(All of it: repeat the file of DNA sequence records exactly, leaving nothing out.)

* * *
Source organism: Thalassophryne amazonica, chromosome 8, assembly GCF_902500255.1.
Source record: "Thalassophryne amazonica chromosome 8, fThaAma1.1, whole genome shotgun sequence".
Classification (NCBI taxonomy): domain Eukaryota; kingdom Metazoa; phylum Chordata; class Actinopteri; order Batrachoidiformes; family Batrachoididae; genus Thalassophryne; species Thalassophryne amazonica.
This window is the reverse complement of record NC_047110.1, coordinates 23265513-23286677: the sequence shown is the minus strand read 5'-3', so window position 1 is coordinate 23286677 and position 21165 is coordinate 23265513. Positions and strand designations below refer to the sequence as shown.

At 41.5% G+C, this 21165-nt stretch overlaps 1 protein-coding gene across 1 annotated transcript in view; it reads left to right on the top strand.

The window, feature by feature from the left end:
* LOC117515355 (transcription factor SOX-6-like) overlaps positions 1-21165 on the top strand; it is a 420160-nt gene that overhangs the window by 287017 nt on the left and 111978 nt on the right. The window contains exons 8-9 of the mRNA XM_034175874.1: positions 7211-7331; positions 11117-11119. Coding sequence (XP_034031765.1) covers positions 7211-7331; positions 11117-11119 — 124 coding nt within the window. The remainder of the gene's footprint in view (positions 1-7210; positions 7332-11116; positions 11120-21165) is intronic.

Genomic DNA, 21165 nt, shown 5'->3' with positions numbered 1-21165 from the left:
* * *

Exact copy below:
Source organism: Thalassophryne amazonica, chromosome 8, assembly GCF_902500255.1.
Source record: "Thalassophryne amazonica chromosome 8, fThaAma1.1, whole genome shotgun sequence".
Classification (NCBI taxonomy): domain Eukaryota; kingdom Metazoa; phylum Chordata; class Actinopteri; order Batrachoidiformes; family Batrachoididae; genus Thalassophryne; species Thalassophryne amazonica.
This window is the reverse complement of record NC_047110.1, coordinates 23265513-23286677: the sequence shown is the minus strand read 5'-3', so window position 1 is coordinate 23286677 and position 21165 is coordinate 23265513. Positions and strand designations below refer to the sequence as shown.

At 41.5% G+C, this 21165-nt stretch overlaps 1 protein-coding gene across 1 annotated transcript in view; it reads left to right on the top strand.

The window, feature by feature from the left end:
* LOC117515355 (transcription factor SOX-6-like) overlaps positions 1-21165 on the top strand; it is a 420160-nt gene that overhangs the window by 287017 nt on the left and 111978 nt on the right. The window contains exons 8-9 of the mRNA XM_034175874.1: positions 7211-7331; positions 11117-11119. Coding sequence (XP_034031765.1) covers positions 7211-7331; positions 11117-11119 — 124 coding nt within the window. The remainder of the gene's footprint in view (positions 1-7210; positions 7332-11116; positions 11120-21165) is intronic.

Genomic DNA, 21165 nt, shown 5'->3' with positions numbered 1-21165 from the left: